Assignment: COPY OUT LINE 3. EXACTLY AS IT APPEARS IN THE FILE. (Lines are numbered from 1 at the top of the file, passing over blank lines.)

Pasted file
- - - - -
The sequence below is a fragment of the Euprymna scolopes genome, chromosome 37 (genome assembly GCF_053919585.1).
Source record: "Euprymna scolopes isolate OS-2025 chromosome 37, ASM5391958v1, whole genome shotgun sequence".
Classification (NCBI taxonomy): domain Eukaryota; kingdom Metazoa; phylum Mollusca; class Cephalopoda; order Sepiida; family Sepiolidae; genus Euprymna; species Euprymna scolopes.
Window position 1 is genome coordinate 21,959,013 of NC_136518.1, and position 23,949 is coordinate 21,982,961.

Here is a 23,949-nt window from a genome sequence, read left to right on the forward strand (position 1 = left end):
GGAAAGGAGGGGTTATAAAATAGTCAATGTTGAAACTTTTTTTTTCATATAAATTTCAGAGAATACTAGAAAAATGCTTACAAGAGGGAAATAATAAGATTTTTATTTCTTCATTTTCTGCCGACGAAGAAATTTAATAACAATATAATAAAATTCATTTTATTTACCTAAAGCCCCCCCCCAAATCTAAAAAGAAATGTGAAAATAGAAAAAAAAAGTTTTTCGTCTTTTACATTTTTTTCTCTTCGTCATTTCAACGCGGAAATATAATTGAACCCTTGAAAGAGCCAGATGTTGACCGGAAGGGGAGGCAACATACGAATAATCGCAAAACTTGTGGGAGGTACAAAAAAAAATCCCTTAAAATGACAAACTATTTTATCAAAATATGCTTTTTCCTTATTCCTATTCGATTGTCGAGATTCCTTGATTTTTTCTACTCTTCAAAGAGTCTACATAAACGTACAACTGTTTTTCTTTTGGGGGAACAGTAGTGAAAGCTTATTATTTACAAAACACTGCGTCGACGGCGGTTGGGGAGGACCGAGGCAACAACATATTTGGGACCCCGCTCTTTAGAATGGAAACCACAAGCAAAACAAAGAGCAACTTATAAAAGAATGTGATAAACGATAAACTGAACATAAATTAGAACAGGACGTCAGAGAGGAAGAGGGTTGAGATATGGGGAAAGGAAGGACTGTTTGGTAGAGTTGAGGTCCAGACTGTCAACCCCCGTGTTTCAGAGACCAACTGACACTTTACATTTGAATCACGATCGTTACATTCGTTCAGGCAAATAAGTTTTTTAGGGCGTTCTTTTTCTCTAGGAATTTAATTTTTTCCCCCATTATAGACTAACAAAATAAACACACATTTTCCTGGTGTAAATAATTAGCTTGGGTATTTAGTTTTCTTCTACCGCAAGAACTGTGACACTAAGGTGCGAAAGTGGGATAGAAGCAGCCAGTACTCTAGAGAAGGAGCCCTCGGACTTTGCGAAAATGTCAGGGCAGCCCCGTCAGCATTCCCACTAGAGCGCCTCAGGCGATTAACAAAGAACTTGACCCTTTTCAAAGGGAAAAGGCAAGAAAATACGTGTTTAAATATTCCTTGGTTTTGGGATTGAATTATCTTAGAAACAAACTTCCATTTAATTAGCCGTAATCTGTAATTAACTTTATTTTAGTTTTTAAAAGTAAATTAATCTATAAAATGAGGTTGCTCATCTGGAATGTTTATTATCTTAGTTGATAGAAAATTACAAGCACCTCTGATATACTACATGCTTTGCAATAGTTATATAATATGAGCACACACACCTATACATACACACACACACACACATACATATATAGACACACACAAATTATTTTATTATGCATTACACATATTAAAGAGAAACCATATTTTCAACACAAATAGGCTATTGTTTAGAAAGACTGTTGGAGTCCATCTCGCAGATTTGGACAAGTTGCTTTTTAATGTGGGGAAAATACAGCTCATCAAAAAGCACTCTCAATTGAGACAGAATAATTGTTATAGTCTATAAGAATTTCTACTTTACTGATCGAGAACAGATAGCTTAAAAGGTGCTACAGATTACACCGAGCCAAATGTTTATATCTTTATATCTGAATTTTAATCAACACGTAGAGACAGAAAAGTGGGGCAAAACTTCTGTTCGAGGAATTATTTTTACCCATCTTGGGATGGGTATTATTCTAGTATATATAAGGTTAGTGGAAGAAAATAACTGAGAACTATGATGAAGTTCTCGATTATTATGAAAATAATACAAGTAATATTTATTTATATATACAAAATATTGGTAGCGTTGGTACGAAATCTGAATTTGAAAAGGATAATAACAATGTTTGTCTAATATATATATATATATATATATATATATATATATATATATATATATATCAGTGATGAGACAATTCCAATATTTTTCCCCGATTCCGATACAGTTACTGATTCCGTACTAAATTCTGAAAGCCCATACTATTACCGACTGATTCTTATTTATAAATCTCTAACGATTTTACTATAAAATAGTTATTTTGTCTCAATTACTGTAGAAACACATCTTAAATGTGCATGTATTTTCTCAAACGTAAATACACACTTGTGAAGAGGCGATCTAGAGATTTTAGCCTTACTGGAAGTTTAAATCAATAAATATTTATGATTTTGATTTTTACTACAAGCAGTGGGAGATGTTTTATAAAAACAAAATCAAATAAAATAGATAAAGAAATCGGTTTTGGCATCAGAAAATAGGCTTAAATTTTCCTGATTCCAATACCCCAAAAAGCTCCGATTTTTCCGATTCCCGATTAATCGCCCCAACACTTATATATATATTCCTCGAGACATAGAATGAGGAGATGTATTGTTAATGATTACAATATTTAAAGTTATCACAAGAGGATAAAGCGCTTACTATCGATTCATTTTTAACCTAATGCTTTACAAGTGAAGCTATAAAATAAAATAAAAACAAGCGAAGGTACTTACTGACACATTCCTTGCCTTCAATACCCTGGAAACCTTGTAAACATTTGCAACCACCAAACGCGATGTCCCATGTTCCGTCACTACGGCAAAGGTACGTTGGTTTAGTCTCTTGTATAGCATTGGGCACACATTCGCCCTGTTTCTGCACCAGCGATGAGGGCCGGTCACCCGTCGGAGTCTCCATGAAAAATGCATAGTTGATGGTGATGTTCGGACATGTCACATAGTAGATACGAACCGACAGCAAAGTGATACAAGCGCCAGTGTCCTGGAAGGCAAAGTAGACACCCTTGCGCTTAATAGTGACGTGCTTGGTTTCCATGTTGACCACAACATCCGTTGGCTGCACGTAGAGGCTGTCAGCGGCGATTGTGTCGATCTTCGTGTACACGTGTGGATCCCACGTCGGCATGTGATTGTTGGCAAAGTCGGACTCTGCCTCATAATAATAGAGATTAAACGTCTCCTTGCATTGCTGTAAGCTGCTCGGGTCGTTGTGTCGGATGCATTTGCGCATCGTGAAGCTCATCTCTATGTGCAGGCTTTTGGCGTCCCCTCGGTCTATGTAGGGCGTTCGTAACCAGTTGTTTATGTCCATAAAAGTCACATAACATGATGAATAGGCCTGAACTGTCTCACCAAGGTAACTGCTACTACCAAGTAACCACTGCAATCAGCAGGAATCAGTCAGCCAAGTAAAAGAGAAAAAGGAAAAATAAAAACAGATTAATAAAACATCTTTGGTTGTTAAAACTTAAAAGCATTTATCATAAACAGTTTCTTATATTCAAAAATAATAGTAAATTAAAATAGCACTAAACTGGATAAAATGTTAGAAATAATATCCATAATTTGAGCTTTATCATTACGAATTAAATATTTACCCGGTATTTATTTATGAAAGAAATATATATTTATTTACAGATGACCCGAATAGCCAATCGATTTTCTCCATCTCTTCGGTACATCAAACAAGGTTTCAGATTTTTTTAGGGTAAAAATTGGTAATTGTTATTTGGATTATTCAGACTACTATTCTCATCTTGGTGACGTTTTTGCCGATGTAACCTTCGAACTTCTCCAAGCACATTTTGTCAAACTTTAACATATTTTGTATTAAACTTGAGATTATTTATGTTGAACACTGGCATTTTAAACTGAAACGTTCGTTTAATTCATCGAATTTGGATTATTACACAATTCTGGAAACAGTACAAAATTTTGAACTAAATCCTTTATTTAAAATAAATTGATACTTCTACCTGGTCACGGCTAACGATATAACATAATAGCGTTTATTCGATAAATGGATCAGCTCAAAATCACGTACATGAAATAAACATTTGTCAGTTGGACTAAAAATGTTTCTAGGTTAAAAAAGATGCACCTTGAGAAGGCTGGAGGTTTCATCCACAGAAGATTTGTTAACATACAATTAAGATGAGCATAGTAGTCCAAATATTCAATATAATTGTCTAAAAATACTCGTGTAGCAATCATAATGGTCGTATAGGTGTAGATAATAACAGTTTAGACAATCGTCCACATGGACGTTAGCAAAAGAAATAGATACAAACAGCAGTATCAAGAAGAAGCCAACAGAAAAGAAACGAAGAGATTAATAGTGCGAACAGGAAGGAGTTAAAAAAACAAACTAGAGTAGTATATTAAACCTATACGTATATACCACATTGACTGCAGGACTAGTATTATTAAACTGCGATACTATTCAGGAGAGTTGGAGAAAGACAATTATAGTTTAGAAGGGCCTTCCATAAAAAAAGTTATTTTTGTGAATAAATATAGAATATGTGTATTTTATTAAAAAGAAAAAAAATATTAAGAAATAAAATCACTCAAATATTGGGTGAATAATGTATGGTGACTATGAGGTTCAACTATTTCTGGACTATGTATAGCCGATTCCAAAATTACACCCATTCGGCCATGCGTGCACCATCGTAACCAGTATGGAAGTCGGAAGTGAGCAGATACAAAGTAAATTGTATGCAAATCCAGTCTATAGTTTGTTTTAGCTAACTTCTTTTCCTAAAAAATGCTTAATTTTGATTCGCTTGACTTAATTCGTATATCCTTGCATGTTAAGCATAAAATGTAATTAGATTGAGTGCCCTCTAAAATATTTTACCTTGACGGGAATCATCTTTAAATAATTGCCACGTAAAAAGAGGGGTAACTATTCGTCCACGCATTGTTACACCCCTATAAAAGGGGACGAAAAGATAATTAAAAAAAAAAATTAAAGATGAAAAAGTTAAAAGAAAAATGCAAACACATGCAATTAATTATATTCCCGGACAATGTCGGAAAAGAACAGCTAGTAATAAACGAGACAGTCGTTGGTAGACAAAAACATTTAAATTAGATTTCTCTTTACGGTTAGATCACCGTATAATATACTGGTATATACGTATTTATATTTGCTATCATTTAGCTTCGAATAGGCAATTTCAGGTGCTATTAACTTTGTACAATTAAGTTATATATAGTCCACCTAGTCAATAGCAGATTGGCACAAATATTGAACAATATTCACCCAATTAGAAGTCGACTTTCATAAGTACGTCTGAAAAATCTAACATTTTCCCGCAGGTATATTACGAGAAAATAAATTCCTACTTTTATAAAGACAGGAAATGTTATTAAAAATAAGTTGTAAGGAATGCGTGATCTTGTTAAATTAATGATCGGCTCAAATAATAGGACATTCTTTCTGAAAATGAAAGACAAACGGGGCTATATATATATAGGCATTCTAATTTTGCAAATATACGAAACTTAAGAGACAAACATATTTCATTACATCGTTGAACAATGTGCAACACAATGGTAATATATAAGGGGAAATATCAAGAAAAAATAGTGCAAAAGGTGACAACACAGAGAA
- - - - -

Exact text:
Classification (NCBI taxonomy): domain Eukaryota; kingdom Metazoa; phylum Mollusca; class Cephalopoda; order Sepiida; family Sepiolidae; genus Euprymna; species Euprymna scolopes.